Leticia Gammill created a non-profit called LATAM Women in Cybersecurity to encourage more women in Florida and Latin America to enter the field. “Quite frequently, I am the only woman in business meetings discussing cyber-security,” she says.
Non-profit encourages more women to enter cyber-security fields
Last year, Leticia Gammill, who oversees Cisco’s security- channel sales in Latin America and Canada from Fort Lauderdale, created a non-profit called LATAM Women in Cybersecurity to encourage more women in Florida and Latin America to enter the field. “Quite frequently, I am the only woman in business meetings discussing cyber-security,” she says. A beneficiary of mentors, she now enjoys being a mentor to other women, she says, “so that they can have an easier path.” Gammill spoke to FLORIDA TREND about working in cyber-security.
Background: “I'm originally from Brazil and grew up in Rio de Janeiro, where I lived until I left for college at 18. I come from a typical middle-class family. My dad, now retired, was a chemical engineer for the Brazilian oil company. My mom worked in the events-planning industry. I decided early on I wanted to study abroad, and I attended college in Porto, Portugal, where I graduated with a degree in hotel management. After graduation, I got an opportunity to come to the U.S. on a work visa and never left.”
Turning Point: “I was in technical sales for a long time. It was natural to me to transition from a direct sales role to my current position at Cisco. I also have worked with international markets for many years. But the turning point for me was completing my MBA at the Kellogg School of Management” at Northwestern University.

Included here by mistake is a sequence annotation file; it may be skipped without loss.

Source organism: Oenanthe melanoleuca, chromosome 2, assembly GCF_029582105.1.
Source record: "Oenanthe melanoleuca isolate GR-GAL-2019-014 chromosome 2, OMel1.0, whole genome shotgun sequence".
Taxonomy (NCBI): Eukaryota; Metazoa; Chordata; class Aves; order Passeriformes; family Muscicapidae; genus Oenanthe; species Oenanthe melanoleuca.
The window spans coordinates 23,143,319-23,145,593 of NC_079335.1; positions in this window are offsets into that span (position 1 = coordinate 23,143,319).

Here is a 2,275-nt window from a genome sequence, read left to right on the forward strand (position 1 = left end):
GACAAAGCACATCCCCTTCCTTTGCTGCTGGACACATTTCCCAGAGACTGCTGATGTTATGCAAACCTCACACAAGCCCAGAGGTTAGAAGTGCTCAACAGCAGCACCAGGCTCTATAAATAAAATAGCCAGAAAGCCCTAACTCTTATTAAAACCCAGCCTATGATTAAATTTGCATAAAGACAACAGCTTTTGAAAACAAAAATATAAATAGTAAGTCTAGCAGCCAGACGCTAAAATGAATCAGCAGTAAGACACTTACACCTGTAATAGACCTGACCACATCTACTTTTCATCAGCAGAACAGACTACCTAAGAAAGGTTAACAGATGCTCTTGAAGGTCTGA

Job: “For the last two years, I have managed the cyber-security-channels team for Latin America and Canada. I have a very diverse and multi-cultural team located in seven countries. We are responsible for the strategy, positioning and enablement of cyber-security solutions for Cisco partners, service providers and distributors. Every day, we adapt to new strategies to deal with threats, especially during these challenging times. The need for secure remote access and connectivity forced a lot of companies to adapt quickly while adopting new security practices.”
Advice: “A career in cyber-security does not mean that you need to have hard technical skills or a STEM background. There are several areas where you don't need to be technical. For example, a liberal arts degree can get you working with international malware trends and threat analysis, marketing, communications or government affairs. The cyber-security challenge is huge, and there is a great need for people with different educational backgrounds to help solve it.“
LATAM Women in Cybersecurity: “About 18 months ago, I was on the web looking to join an organization that focuses on women in cyber-security in Latin America. I found several organizations for women in IT but nothing that was geared toward women in cybersecurity. ‘That's my opportunity,’ I thought. After doing some research, I decided to start a non-profit in Florida to specifically focus on women in cyber-security.”
Read more in Florida Trend's July issue.
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